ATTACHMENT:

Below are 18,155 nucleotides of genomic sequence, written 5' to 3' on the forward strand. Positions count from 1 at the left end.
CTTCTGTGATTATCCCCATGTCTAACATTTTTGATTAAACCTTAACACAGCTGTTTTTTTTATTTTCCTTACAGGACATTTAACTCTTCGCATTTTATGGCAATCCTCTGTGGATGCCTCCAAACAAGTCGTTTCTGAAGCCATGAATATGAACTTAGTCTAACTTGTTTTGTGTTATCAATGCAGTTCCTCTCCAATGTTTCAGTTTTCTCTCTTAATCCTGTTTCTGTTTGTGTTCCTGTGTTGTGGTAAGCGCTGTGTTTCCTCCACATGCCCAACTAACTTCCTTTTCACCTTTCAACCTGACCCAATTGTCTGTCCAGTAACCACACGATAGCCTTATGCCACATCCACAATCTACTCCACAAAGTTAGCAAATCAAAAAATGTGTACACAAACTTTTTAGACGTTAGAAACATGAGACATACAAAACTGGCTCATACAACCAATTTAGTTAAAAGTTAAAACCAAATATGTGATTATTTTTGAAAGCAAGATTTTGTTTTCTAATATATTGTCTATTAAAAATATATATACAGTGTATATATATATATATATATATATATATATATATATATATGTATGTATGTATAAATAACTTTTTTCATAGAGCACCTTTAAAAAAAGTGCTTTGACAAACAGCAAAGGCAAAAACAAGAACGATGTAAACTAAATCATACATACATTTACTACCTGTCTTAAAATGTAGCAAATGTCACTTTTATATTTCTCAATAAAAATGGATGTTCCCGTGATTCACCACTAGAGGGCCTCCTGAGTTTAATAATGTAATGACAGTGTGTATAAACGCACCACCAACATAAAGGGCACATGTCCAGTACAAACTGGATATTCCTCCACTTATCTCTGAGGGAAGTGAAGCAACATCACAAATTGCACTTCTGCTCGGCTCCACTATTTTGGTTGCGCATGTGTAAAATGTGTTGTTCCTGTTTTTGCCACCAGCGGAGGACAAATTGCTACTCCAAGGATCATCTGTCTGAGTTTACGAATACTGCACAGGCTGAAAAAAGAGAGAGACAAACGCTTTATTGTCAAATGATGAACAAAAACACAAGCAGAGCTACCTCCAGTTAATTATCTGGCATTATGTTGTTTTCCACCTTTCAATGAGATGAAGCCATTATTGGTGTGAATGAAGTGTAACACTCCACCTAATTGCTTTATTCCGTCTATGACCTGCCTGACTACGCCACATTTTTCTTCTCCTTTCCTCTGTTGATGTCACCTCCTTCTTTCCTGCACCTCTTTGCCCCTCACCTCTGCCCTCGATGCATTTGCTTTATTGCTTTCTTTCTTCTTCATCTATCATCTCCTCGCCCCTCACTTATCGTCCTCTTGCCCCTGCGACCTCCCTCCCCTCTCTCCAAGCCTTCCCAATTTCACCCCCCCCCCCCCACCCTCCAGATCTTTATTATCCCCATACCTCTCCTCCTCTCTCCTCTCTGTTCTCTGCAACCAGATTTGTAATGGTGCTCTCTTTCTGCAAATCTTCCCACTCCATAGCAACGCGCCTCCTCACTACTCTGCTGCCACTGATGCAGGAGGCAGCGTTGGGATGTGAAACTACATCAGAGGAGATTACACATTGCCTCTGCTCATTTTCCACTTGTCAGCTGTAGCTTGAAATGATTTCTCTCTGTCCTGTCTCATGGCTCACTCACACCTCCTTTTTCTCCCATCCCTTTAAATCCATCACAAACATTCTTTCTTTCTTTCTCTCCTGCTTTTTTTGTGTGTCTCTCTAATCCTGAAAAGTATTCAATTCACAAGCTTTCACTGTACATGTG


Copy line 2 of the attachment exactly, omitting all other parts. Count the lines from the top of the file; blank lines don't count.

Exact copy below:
CTTCTGTGATTATCCCCATGTCTAACATTTTTGATTAAACCTTAACACAGCTGTTTTTTTTATTTTCCTTACAGGACATTTAACTCTTCGCATTTTATGGCAATCCTCTGTGGATGCCTCCAAACAAGTCGTTTCTGAAGCCATGAATATGAACTTAGTCTAACTTGTTTTGTGTTATCAATGCAGTTCCTCTCCAATGTTTCAGTTTTCTCTCTTAATCCTGTTTCTGTTTGTGTTCCTGTGTTGTGGTAAGCGCTGTGTTTCCTCCACATGCCCAACTAACTTCCTTTTCACCTTTCAACCTGACCCAATTGTCTGTCCAGTAACCACACGATAGCCTTATGCCACATCCACAATCTACTCCACAAAGTTAGCAAATCAAAAAATGTGTACACAAACTTTTTAGACGTTAGAAACATGAGACATACAAAACTGGCTCATACAACCAATTTAGTTAAAAGTTAAAACCAAATATGTGATTATTTTTGAAAGCAAGATTTTGTTTTCTAATATATTGTCTATTAAAAATATATATACAGTGTATATATATATATATATATATATATATATATATATATATGTATGTATGTATAAATAACTTTTTTCATAGAGCACCTTTAAAAAAAGTGCTTTGACAAACAGCAAAGGCAAAAACAAGAACGATGTAAACTAAATCATACATACATTTACTACCTGTCTTAAAATGTAGCAAATGTCACTTTTATATTTCTCAATAAAAATGGATGTTCCCGTGATTCACCACTAGAGGGCCTCCTGAGTTTAATAATGTAATGACAGTGTGTATAAACGCACCACCAACATAAAGGGCACATGTCCAGTACAAACTGGATATTCCTCCACTTATCTCTGAGGGAAGTGAAGCAACATCACAAATTGCACTTCTGCTCGGCTCCACTATTTTGGTTGCGCATGTGTAAAATGTGTTGTTCCTGTTTTTGCCACCAGCGGAGGACAAATTGCTACTCCAAGGATCATCTGTCTGAGTTTACGAATACTGCACAGGCTGAAAAAAGAGAGAGACAAACGCTTTATTGTCAAATGATGAACAAAAACACAAGCAGAGCTACCTCCAGTTAATTATCTGGCATTATGTTGTTTTCCACCTTTCAATGAGATGAAGCCATTATTGGTGTGAATGAAGTGTAACACTCCACCTAATTGCTTTATTCCGTCTATGACCTGCCTGACTACGCCACATTTTTCTTCTCCTTTCCTCTGTTGATGTCACCTCCTTCTTTCCTGCACCTCTTTGCCCCTCACCTCTGCCCTCGATGCATTTGCTTTATTGCTTTCTTTCTTCTTCATCTATCATCTCCTCGCCCCTCACTTATCGTCCTCTTGCCCCTGCGACCTCCCTCCCCTCTCTCCAAGCCTTCCCAATTTCACCCCCCCCCCCCCACCCTCCAGATCTTTATTATCCCCATACCTCTCCTCCTCTCTCCTCTCTGTTCTCTGCAACCAGATTTGTAATGGTGCTCTCTTTCTGCAAATCTTCCCACTCCATAGCAACGCGCCTCCTCACTACTCTGCTGCCACTGATGCAGGAGGCAGCGTTGGGATGTGAAACTACATCAGAGGAGATTACACATTGCCTCTGCTCATTTTCCACTTGTCAGCTGTAGCTTGAAATGATTTCTCTCTGTCCTGTCTCATGGCTCACTCACACCTCCTTTTTCTCCCATCCCTTTAAATCCATCACAAACATTCTTTCTTTCTTTCTCTCCTGCTTTTTTTGTGTGTCTCTCTAATCCTGAAAAGTATTCAATTCACAAGCTTTCACTGTACATGTG